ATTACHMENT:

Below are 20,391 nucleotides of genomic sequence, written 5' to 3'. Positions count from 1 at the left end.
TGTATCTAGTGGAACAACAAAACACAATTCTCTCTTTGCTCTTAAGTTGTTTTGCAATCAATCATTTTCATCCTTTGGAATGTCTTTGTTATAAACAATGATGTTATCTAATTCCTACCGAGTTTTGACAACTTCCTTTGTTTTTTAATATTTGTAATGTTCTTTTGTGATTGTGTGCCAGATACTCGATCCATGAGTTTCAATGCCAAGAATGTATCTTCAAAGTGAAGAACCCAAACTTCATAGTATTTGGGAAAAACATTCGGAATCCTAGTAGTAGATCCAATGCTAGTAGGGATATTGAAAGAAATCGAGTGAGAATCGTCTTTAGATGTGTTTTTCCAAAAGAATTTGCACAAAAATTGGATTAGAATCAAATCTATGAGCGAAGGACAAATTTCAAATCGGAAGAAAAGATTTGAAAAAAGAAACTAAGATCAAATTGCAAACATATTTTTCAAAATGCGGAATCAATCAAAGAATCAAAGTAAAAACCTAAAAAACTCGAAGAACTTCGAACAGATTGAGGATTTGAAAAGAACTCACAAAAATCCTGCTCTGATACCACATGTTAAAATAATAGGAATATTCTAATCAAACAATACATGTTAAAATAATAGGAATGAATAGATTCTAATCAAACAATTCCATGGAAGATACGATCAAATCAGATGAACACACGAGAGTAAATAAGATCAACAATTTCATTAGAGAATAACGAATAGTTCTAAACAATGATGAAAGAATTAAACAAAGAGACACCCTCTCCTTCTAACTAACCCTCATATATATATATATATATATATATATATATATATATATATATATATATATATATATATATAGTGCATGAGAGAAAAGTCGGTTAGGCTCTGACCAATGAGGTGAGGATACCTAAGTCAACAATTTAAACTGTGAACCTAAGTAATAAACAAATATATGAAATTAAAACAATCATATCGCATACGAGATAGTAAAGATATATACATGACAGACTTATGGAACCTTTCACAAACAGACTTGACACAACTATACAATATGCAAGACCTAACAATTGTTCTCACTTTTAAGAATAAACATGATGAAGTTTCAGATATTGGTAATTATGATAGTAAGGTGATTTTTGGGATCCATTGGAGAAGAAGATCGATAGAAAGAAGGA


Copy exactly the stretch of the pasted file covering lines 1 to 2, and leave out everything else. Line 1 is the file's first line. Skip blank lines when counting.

Below are 20,391 nucleotides of genomic sequence, written 5' to 3'. Positions count from 1 at the left end.
TGTATCTAGTGGAACAACAAAACACAATTCTCTCTTTGCTCTTAAGTTGTTTTGCAATCAATCATTTTCATCCTTTGGAATGTCTTTGTTATAAACAATGATGTTATCTAATTCCTACCGAGTTTTGACAACTTCCTTTGTTTTTTAATATTTGTAATGTTCTTTTGTGATTGTGTGCCAGATACTCGATCCATGAGTTTCAATGCCAAGAATGTATCTTCAAAGTGAAGAACCCAAACTTCATAGTATTTGGGAAAAACATTCGGAATCCTAGTAGTAGATCCAATGCTAGTAGGGATATTGAAAGAAATCGAGTGAGAATCGTCTTTAGATGTGTTTTTCCAAAAGAATTTGCACAAAAATTGGATTAGAATCAAATCTATGAGCGAAGGACAAATTTCAAATCGGAAGAAAAGATTTGAAAAAAGAAACTAAGATCAAATTGCAAACATATTTTTCAAAATGCGGAATCAATCAAAGAATCAAAGTAAAAACCTAAAAAACTCGAAGAACTTCGAACAGATTGAGGATTTGAAAAGAACTCACAAAAATCCTGCTCTGATACCACATGTTAAAATAATAGGAATATTCTAATCAAACAATACATGTTAAAATAATAGGAATGAATAGATTCTAATCAAACAATTCCATGGAAGATACGATCAAATCAGATGAACACACGAGAGTAAATAAGATCAACAATTTCATTAGAGAATAACGAATAGTTCTAAACAATGATGAAAGAATTAAACAAAGAGACACCCTCTCCTTCTAACTAACCCTCATATATATATATATATATATATATATATATATATATATATATATATATATATATATATATAGTGCATGAGAGAAAAGTCGGTTAGGCTCTGACCAATGAGGTGAGGATACCTAAGTCAACAATTTAAACTGTGAACCTAAGTAATAAACAAATATATGAAATTAAAACAATCATATCGCATACGAGATAGTAAAGATATATACATGACAGACTTATGGAACCTTTCACAAACAGACTTGACACAACTATACAATATGCAAGACCTAACAATTGTTCTCACTTTTAAGAATAAACATGATGAAGTTTCAGATATTGGTAATTATGATAGTAAGGTGATTTTTGGGATCCATTGGAGAAGAAGATCGATAGAAAGAAGGA